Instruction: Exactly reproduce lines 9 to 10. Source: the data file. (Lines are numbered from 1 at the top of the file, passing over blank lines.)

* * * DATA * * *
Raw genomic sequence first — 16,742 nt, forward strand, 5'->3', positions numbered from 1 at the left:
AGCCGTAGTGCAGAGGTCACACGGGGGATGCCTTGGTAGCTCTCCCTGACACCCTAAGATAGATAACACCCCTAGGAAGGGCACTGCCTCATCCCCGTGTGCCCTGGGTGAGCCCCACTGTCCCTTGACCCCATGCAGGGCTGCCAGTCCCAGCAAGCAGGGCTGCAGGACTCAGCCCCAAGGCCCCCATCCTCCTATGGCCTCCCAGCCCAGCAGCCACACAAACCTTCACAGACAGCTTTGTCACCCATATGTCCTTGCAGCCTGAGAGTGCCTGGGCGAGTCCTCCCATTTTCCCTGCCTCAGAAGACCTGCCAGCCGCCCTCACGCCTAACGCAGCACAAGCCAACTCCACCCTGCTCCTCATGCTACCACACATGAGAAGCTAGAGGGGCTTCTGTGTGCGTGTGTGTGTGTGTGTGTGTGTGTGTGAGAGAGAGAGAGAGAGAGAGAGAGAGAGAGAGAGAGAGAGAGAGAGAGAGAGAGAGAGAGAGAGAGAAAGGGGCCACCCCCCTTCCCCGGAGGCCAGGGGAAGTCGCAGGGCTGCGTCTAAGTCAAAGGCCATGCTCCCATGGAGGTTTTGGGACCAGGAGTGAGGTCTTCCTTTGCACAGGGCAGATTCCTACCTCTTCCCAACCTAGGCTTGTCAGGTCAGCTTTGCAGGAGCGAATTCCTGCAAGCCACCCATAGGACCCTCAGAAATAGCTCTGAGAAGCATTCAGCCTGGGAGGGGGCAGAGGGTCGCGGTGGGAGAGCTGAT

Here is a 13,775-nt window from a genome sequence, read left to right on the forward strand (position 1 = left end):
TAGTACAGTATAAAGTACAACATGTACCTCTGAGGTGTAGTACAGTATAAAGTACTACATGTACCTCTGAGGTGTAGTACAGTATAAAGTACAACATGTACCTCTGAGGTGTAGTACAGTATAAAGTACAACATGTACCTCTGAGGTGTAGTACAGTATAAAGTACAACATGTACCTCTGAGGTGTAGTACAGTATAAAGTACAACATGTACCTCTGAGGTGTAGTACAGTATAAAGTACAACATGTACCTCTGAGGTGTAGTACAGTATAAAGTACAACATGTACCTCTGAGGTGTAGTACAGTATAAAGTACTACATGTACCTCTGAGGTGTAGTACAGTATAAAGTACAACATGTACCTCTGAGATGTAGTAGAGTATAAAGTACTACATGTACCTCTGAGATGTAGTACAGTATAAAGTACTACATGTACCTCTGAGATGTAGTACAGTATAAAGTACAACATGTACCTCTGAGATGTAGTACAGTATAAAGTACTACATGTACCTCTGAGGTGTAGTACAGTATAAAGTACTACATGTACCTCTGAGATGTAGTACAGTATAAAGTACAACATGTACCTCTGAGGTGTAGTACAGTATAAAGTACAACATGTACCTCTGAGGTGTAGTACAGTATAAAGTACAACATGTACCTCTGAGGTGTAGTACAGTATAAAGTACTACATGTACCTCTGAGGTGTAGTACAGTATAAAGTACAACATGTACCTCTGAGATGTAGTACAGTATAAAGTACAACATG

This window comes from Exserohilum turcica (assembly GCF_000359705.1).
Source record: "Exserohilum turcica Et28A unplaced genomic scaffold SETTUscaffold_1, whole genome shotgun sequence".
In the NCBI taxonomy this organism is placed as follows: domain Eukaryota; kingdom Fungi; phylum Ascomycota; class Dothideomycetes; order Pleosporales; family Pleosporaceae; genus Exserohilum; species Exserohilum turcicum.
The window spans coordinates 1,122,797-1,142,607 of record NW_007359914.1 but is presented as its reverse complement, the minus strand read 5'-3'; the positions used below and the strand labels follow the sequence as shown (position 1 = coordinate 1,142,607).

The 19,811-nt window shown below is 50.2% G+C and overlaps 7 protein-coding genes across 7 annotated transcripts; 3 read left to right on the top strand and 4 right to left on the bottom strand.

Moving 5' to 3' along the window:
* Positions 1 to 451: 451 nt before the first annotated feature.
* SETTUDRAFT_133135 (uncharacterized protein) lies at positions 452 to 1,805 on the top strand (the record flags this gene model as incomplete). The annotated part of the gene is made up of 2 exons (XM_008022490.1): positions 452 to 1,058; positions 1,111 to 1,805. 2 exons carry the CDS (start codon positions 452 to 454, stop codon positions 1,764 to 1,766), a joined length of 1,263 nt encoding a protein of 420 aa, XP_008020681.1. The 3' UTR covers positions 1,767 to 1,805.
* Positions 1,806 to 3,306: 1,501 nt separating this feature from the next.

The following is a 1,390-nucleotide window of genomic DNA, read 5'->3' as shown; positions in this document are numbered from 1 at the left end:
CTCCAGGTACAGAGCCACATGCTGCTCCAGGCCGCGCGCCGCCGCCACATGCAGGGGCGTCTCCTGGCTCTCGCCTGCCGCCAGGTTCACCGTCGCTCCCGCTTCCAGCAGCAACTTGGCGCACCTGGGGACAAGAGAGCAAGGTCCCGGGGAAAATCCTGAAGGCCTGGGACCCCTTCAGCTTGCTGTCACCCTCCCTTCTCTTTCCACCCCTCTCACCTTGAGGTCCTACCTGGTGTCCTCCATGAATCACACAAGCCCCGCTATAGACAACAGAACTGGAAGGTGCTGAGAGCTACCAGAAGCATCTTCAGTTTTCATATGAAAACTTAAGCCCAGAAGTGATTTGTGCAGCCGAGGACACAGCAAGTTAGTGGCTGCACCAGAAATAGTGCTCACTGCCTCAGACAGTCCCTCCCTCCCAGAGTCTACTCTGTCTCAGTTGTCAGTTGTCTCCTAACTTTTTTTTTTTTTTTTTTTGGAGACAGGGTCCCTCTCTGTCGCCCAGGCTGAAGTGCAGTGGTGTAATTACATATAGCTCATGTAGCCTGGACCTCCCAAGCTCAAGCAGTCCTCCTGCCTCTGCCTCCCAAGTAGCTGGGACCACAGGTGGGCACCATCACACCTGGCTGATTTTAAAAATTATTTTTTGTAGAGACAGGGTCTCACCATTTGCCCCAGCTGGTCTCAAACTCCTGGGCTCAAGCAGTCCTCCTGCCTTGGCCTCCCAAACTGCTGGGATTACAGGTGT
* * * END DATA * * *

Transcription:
The 19,811-nt window shown below is 50.2% G+C and overlaps 7 protein-coding genes across 7 annotated transcripts; 3 read left to right on the top strand and 4 right to left on the bottom strand.

Moving 5' to 3' along the window: